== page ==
I'm going to storyboard to plan the shots. I may need one fast prime for interior shots where I can't set up lights. There are a lot of exterior shots on summer days.

Chris,
I'm trying not to be so afraid that I don't venture out. I study all the time. Pray all the time. I'll remember not to faint and push through.

Thanks so so much everyone, give me more if you got it :)
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Old April 2nd, 2013, 05:45 PM   #12
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Re: Purchase to shoot a feature-length film

On a full frame camera, I find that 28mm - 85mm is the core range for narrative film. (That's 14-43mm on a MFT camera like the GH3 - simply divide the FF focal lengths in half for MFT values.)

Here's my guide for full frame...

18mm or wider - This is a true effects lens. Use for an extreme view. (A fisheye is an even more extreme effects lens.)

21mm - I've got a ZE 21/2.8 which is a very difficult lens to use. It's between a normal wide and an effects wide. Use it well, at odd angles or up close for forced perspective and it's fantastic. Use it on a head-height tripod and pan and it's terrible. Unless you have a specific reason for this length or are a true expert, avoid it. Much better for photos than for video.

24mm - This is as aggressive as you want for a normal wide. There's some edge distortion, so use it well.

28mm - This is a wide that you can use broadly. It "gets a lot in", but it's forgiving. Great for forced perspective, but you can also pan it from head-high without problems. Very good for capturing wide action but keeping things "normal".

35mm - My favorite focal length. It's like a normal lens, but with a bit more perspective. That makes it more dynamic and aggressive than a true normal, but it's subtle enough to not draw attention to itself. I can - and have - shoot whole pieces with this one lens.

50mm - This focal length is very neutral. If you want a more subdued feel, use this rather than a 35. Use this as your one an only lens for a very dry documentary or slow-paced film. The best reason to own a 35mm lens is that you can get f/1.4 at a reasonable cost. It's the perfect lens for low light on a budget. I used a 50mm wide open on a photo shoot of people with their pets and it was perfect as a body portrait lens - intimate like an 85 or 135, but wide enough to cover both the person and the pet.

85mm - This is a great lens for interviews and medium closeups. They tend to have terrible close focus distance, which is why one might also (or rather) go with a 100mm lens. If I can only have two lenses, this one (or the 100) is second to the 35.

100mm - This is generally a macro lens that isn't as fast as an 85 but can do close focus. If you will show hands, jewelry, written notes, small clues, and other details, you will definitely want a macro.

135mm - Like an 85, this is often available as a fast lens. It's the ideal tight (facial) closeup lens. This can be used to really reveal the character. Be careful. In an interview it can make people look guilty. It can also make them look authentic. Nail the performance and it can make you cry. Use sparingly, if at all.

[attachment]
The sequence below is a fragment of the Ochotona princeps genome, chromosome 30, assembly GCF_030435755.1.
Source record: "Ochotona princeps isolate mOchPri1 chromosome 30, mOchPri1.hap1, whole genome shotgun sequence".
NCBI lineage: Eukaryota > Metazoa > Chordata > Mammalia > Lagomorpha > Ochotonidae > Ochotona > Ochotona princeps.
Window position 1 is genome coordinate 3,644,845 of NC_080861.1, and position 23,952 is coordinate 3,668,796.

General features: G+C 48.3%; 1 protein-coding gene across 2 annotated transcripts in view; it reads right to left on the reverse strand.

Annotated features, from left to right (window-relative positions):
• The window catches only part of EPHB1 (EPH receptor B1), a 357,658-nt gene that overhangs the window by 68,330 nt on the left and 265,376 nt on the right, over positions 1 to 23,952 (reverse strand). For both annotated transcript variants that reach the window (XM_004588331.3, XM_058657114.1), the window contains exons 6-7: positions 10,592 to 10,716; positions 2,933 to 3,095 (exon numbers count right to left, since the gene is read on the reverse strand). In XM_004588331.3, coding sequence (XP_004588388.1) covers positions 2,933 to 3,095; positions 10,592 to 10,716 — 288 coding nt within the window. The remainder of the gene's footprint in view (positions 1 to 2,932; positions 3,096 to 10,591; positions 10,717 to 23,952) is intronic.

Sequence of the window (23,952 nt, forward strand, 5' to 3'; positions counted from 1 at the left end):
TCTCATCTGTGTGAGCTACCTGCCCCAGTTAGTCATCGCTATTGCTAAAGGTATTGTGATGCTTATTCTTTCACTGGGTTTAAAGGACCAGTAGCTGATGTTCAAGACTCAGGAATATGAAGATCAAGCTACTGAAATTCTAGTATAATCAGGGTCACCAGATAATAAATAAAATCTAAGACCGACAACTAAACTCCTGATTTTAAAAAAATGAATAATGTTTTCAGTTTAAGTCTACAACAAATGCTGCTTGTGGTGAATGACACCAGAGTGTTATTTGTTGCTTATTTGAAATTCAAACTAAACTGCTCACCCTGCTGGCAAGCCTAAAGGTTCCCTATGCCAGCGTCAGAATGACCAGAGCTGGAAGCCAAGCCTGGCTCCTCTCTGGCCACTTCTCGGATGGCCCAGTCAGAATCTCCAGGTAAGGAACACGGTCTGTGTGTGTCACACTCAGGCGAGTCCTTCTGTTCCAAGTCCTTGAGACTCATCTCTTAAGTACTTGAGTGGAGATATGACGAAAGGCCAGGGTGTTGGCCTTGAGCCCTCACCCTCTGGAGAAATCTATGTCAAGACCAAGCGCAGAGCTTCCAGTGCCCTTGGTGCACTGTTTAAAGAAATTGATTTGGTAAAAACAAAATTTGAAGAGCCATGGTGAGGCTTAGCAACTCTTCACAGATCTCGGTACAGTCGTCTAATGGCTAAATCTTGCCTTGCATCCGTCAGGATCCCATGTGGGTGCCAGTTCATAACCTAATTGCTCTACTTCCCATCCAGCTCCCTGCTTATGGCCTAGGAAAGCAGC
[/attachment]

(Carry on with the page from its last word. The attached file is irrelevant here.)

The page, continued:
200mm - I owned a 200m and virtually never used it for narrative film. It's too tight for normal camera distances. I can back up for the shot, but not enough to make a real statement with it. You will want a better tripod for this focal length. Image stabilization really helps. All that said, I like this focal length for event videography.

400mm - In addition to a 200m lens, I had a 2x extender. My photos at 400mm looked like spy photos from the bushes. The subject is totally unaware of the camera. They use high-mounted long lenses in the Bourne films when the subject is in a crowd. The shallow DOF draws the eye to the subject and you feel that they are vulnerable to a sniper shot. Rent the best tripod you can afford for this and longer lengths.

I don't own an MFT camera, so I can't recommend specifics. But for full frame, I choose a fast 35 first, a 100 macro second, and a 24mm third. I also have a 50mm as its fast and cheap.

Another tip on ultrawides (wider than 24mm): a zoom makes a lot of sense. (I have a 16-35.) If you need a shot in a car or elevator, camera placement is restricted. A prime will likely not have the framing you want. A zoom can be a great problem solver lens, though you might need more light than with a prime.

In any case, always start from your vision. A 400mm lens is brilliant for cinema verite but worthless in a house. A 28mm lens might be great for an action scene but is terrible for showing the inner feelings of your character. A fast 50mm might be cheap and fast, but would be boring for a superhero film.

And don't forget to divide these focal lengths by two for MFT use. :)
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Old April 2nd, 2013, 06:20 PM   #13
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Re: Purchase to shoot a feature-length film

Jon,
Bless your heart sincerely!! That will prove to very valuable information to me. All of you have redirected by focus. I need to evaluate my needs according to how I can bring out the most in my story and actors. I'll reexamine my workflow in light of these comments and keep checking back. Thank-you.
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Old April 4th, 2013, 10:57 PM   #14
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Re: Purchase to shoot a feature-length film

Sareesh,

I love the guide you recommended. And I'm reading everything in it! Thanks very much, again.

Aletha